Everybody was wound up, it's not surprising that they were. I was woken at about midnight to be told the whole ship was being taken over and they were going to sink her in the narrows in the entrance to Stanley Harbour. They'd got somebody in the engine room who was on their side, and it was all definitely going to happen. So I sat them all down and said, 'OK, let's talk this through. But before we do that, anybody want a drink?' So I got a case of beer out and everybody had a beer, then another case of beer and everybody had a beer... By the time six o'clock rolled round I'd sat there for about six hours, with my brandy and my cigars, letting them have their say, and we continued on our way rejoicing.
Julian Taylor and Alan Precious 1954-5
Ron Mottershead and I built – I don't know what you would call it – a dog's urinal. We did it with sheet metal, a sort of big square funnel with a grid on top and the dogs were supposed to stand on the grid and do a wee wee, which would be collected underneath in a suitable vessel. Only the dogs wouldn't cooperate ... No and you complained bitterly when I boiled the faeces ... So the next thing was to hang around with a bucket of some kind and when they cocked their leg up at the base of the hut you collected it as it came out, and gave it to Julian.
An albatross with a satellite tag attached to its back.
John Croxall BAS, bird biologist 1976-2006
On noticing a drop in albatross numbers in the 1980s.
We got a bit of an alarm call – the albatrosses aren't doing too well. Our first thought was: is this something to do with us? We were studying them fairly intensively, disturbing some colonies on a daily basis. We quickly set up controls – areas where we didn't go – and found actually: no – it didn't seem to be us. We then started to look at the ringing recoveries. We knew these species migrated to Australia and New Zealand as we had ringing recoveries from there since the 1960s in the BAS archive; now we were getting a completely different pattern – all these birds reported from fishing vessels, many in the Atlantic or the Indian Ocean. So something completely strange was happening.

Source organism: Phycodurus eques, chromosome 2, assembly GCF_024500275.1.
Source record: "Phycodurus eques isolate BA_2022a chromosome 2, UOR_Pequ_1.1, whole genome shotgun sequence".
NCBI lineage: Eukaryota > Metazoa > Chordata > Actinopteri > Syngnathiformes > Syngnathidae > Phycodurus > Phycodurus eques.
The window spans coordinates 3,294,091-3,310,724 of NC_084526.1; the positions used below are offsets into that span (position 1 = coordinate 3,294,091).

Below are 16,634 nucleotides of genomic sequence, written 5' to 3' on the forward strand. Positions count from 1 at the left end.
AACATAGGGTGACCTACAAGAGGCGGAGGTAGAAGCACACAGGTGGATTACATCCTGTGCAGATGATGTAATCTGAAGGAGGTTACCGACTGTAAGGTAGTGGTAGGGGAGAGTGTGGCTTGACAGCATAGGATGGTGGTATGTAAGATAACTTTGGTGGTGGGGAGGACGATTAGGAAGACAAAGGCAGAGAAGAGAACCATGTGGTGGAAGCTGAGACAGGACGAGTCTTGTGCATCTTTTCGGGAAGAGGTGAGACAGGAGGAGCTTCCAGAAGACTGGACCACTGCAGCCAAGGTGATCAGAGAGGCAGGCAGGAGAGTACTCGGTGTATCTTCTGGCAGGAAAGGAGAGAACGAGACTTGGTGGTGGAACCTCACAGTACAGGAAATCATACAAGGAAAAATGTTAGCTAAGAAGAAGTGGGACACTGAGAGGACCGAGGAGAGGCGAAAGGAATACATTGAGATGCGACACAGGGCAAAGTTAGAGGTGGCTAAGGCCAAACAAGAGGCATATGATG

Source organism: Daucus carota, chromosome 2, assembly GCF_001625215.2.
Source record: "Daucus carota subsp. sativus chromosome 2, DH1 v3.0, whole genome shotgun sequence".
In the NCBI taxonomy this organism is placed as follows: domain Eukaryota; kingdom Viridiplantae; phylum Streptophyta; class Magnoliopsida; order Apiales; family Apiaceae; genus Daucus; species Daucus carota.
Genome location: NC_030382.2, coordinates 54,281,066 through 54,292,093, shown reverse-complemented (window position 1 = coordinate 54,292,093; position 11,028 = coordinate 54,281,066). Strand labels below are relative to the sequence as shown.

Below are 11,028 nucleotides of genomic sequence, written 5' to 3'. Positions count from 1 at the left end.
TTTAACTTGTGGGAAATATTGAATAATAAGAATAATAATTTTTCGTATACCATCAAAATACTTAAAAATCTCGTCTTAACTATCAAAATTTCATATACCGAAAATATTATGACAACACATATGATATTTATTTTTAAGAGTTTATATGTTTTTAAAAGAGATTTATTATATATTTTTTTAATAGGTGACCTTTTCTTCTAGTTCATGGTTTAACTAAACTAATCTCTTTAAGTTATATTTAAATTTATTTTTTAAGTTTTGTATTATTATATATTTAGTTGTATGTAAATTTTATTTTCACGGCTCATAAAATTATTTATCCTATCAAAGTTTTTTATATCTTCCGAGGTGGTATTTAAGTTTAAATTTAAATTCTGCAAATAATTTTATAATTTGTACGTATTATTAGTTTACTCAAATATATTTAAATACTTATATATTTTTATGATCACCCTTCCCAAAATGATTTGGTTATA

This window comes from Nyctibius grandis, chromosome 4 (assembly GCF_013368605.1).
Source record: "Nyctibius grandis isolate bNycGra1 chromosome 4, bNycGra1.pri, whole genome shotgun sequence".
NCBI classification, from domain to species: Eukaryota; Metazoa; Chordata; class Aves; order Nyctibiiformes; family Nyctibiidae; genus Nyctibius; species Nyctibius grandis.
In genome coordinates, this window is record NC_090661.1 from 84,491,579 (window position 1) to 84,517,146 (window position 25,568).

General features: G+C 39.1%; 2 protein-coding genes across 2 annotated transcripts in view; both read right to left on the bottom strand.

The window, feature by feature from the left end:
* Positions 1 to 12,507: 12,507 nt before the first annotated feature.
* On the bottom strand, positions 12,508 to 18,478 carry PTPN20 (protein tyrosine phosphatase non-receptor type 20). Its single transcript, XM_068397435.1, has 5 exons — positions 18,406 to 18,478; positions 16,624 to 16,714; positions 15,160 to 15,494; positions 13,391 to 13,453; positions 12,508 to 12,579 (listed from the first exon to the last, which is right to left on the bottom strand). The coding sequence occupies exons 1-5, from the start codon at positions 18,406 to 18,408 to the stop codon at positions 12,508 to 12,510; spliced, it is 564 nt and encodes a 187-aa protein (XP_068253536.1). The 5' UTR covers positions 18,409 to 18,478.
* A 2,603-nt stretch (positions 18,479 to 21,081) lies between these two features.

That led to the recognition that it was a problem to do with fisheries. And we started to team up with other people, who had been on fishing boats and seen albatrosses being killed. We had data on population-scale impacts and enough data on marine recoveries to make at least a plausible case. From that we felt, not only did we have a huge responsibility to document this, we actually had some responsibility to fix the problem.
On the best walk on Bird Island
That was the walk I never tired of doing, even though every morning, and particularly on a Sunday when you had the hangover from hell, you had to go up 250m of pretty steep climb to get off the base – up the slope to go down to the interior of the island. But then this panorama opens up and you've got this wonderful short-sward grassland flanked by tussock, with screes to the left and this wonderful view out to the Willis Islands and the ocean on your right. The whole of the meadow is just full of wandering albatross. There's this huge macaroni penguin colony, you can hear it – it's like a football crowd, as you came over that ridge the crowd applauded! If it was a blue day with icebergs in the background you'd sit down, you couldn't keep walking you just had to stop and take it all in. It was just such a magnificent spectacle, still a view to conjure with.
Vicky Auld, physicist and base commander 1997-2008
[At Birmingham University] A BAS man came and gave a lecture – I'd just seen a poster and thought that looks pretty exciting. I had a word with him after that talk and he said, they're not actually taking women down there for any physics-based work, so come back in a couple of years and see what we're doing. That was 1994. There were women doing summers, but it was the wintering positions I was interested in.
1 Sir Raymond Priestley became Director of FIDS in 1955. He had been a geologist with Shackleton in 1907-09 and with Scott in 1910-12.
2 Sir Vivian Fuchs, first Director of FIDS.
3 Richard Laws, Director of BAS 1973-1987
The BAOHP is a collaboration coordinated by the UK Antarctic Heritage Trust (UKAHT) and involving BAS, BAS Club, the Scott Polar Research Institute (SPRI) and other funding partners.
A detailed database and access to all archived items is available through the BAS Archives Service www.antarctica.ac.uk/archives. The service holds a unique resource of physical and digital collections, including scientific data, maps, administrative records, publications and artwork. A list of interviews and audio clips held by the archive is available online: www.antarctica.ac.uk/oralhistory
Email: Ellen Bazeley-White or Joanna Rae firstname.lastname@example.org